Waterfall and large Alaska cottonwood tree in the autumn, Stikine River, the mainland, Southeast Alaska, USA.
If I wasn’t kayaking at sea looking for humpback whales then the Stikine River was one of my favourite place to be. What an amazing, breathtaking river that is, which provides a valuable natural highway for wild animals from the interior and opens out onto a spectacular river delta. When I remember Alaska, it is somewhere that I always return to in my dreams, to feel the vastness of open vistas that Alaska provides.
The Stikine River is a river, historically also the Stickeen River, approximately 610 km (379 mi) long, in northwestern British Columbia in Canada and in southeast Alaska in the United States. Considered one of the last truly wild major rivers in British Columbia, it drains a rugged, largely pristine, area east of the Coast Mountains, cutting a fast-flowing course through the mountains in deep glacier-lined gorges to empty into Eastern Passage, just north of the city of Wrangell, which is situated at the north end of Wrangell Island in the Alexander Archipelago.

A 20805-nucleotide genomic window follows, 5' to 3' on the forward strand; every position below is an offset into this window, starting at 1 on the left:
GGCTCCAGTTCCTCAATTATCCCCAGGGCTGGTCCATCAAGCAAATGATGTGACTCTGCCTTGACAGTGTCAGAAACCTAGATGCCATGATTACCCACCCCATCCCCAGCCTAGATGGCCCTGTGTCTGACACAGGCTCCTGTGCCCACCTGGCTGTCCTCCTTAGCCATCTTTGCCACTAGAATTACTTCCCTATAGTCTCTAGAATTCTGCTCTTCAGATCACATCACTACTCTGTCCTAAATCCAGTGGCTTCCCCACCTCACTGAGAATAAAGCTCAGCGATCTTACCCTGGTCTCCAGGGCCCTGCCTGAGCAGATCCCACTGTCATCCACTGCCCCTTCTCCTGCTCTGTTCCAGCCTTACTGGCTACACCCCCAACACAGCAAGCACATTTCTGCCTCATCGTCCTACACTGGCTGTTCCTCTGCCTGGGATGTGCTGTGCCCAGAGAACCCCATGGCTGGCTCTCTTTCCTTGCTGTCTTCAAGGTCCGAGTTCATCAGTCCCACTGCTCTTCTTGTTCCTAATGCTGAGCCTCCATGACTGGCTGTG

- Duncan Murrell
- Image Size
- 5585x3771 / 20.6MB
- Contained in galleries
- Tongass National Forest